This brings me to remark that some of my opponents have commented upon the number of places where Theobald or Hanmer hit precisely on the same changes of text, as those supported by my corrected folio, 1632. No doubt of it: the better their conjectures, the more likely it was that they should be found confirmed; and as Theobald and Hanmer are unquestionably the happiest speculative emendators, it was inevitable that in many passages they should agree with the old corrector. This is the very circumstance that ought to have given weight to the manuscript emendations : if two men, quite independently of each other, concur in the
same change of text, what is the natural inference? That they are right; or, at all events, that such an alteration ought not to be lightly rejected. Any person, wishing to foist
upon the world modern guesses as ancient emendations, would of all things have avoided these coincidences, wherever they could possibly be avoided; but here we find an individual, who lived two hundred years ago, telling us that such and such words have been perpetually misprinted, and if Theobald or Hanmer, or both, come to the same conclusion, and if that conclusion, moreover, be consistent with sound sense and right reason, who can say less than that every probability is on the side of the proposed alteration'?
• I have already mentioned Mr. Singer's corrected folio, 1632, and its various welcome concurrences with my corr. fo. 1632; but the Rev. Mr. Dyce, as if to disparage my volume, sometimes puts in a claim for emendations in Mr. Singer's folio not borne out by the fact: I will only trouble the reader with one instance, and it applies to a passage in “
Henry IV. Part II.,” A. i. sc. 2, where Falstaff says,
“And so both the degrees prevent my curses, as the words have been invariably printed from 1623 to 1857. What, then, is the emendation in my corr. fo. 1632? This :
“And so both the diseases prevent my curses ;" a change that even Mr. Dyce could not refuse ; and wat is his note upon it? “The old copies (says he) have 'the degrees prevent,' from which it seems impossible to elicit a tolerable sense. The two MS. correctors, Mr. Collier's and Mr. Singer's -('the Percy and Douglas both together ') agree in the reading wbich I have adopted,” viz. diseases. This is a total mistake : Mr. Singer's MS. corrector makes no such proposal ; and Mr. Singer, in bis “Shakespeare," Vol. v. p. 179, actually retains " degrees " in his text, observing in bis note,—“ It bas been proposed to change degrees to diseases. But there is wit in speaking of a diseased sinner graduating in honours." Mr. Dyce can elicit “no tolerable sense" from “degrees," while Mr. Singer pronounces that there is “ wit” in the word, never pretending that his MS. corrector suggests diseases. The above is only one case in which Mr. Dyce attributes to Mr. Singer's MS. corrector what Mr. Singer does not claim for him, for the purpose of showing that an emendation in my corrected folio, 1632, is obvious, although it was never dreamed of by Pope, Theobald, Hanmer, Warburton, Steevens, Malone, or any other editor, from the day when criticism on Shakespeare commenced to the present hour.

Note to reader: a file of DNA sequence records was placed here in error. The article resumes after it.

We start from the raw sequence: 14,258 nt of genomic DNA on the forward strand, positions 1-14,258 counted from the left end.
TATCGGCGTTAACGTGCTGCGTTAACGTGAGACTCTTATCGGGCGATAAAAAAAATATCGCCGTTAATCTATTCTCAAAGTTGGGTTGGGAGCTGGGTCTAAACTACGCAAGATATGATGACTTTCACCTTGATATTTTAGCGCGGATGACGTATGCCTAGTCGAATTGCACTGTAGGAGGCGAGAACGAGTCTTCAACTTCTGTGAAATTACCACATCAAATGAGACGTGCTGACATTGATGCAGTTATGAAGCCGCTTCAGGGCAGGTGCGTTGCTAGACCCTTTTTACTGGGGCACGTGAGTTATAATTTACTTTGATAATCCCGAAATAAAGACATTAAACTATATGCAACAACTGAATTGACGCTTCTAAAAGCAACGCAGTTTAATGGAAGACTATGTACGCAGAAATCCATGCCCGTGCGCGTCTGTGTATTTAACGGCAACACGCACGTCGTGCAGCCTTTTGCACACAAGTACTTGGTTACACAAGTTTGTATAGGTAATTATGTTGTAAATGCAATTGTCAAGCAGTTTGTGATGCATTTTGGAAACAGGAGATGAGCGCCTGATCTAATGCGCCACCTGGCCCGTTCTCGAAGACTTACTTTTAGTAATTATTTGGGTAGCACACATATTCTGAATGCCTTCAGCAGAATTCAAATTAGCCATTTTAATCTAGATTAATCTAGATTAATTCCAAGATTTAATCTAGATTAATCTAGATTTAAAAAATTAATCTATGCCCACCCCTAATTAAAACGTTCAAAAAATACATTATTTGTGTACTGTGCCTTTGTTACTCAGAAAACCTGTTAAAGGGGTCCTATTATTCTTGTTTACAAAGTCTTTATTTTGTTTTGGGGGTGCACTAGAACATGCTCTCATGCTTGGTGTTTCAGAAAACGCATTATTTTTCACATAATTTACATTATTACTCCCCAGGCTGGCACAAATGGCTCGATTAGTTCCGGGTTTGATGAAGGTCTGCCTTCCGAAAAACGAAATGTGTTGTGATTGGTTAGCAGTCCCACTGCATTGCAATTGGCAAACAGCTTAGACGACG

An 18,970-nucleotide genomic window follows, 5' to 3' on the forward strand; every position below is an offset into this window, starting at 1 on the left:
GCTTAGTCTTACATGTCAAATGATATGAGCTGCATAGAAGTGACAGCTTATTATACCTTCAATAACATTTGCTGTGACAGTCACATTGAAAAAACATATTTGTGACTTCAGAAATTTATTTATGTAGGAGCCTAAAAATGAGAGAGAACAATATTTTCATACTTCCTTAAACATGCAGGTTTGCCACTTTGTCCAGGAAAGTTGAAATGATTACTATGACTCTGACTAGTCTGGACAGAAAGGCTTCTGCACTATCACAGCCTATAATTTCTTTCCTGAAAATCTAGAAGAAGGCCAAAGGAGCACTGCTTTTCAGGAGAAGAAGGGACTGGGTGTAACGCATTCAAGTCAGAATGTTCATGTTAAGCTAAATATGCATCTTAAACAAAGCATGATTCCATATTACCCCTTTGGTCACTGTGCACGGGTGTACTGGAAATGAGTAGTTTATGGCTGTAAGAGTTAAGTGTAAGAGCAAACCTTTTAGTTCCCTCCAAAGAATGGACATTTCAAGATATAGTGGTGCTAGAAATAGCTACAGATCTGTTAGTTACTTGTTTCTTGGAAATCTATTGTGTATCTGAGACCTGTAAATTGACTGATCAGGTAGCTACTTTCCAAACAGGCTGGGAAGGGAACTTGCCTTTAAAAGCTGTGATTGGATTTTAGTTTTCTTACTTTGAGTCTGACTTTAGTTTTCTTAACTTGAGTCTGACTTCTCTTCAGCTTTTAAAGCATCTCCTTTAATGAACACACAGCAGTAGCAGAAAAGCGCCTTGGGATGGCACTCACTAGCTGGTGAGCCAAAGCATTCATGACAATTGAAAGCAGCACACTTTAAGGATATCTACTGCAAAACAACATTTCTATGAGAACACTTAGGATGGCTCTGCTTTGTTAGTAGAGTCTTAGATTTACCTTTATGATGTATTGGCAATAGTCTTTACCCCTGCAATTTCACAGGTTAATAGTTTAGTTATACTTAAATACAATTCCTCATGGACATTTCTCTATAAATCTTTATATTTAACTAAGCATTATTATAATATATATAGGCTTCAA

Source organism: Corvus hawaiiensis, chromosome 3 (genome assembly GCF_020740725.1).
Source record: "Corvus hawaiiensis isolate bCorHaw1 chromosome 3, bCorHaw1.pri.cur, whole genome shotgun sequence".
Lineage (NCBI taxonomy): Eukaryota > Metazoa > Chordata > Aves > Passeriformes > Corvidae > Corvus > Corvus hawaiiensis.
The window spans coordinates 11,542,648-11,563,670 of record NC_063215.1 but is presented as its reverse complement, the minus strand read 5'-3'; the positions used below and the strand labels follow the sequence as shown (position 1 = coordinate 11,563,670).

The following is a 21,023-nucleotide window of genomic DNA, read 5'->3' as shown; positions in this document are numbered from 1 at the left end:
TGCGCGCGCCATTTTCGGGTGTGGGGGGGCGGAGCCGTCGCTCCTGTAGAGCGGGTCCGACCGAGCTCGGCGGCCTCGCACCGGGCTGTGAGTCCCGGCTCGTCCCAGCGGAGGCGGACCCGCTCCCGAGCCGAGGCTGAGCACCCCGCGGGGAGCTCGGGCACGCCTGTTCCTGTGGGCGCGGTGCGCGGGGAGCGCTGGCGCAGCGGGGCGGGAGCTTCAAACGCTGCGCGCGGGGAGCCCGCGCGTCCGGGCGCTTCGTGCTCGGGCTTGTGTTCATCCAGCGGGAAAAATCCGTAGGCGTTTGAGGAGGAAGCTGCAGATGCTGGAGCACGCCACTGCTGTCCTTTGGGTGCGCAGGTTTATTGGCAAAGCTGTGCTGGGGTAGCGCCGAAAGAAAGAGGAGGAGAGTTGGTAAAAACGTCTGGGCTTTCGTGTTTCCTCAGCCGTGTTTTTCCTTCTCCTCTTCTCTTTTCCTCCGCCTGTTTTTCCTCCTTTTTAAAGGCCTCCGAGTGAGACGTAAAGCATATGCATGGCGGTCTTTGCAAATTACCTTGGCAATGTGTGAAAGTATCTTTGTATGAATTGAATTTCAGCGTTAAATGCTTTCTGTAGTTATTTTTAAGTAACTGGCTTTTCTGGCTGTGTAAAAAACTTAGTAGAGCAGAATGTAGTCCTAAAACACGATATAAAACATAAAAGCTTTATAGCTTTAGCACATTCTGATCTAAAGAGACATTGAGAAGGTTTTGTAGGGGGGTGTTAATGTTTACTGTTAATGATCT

“ Diseases" for degrees is a most happy emendation of a blunder originating in mishearing.
may just add, that if the reader will take the trouble to turn to “Troilus and Cressida,” A. ii. sc. 3, he will notice another striking proof of the same species of detraction where “mirror'd” has always been misprinted married, until the change was brought forward in my corr. fo. 1632: Mr. Singer's MS. corrector says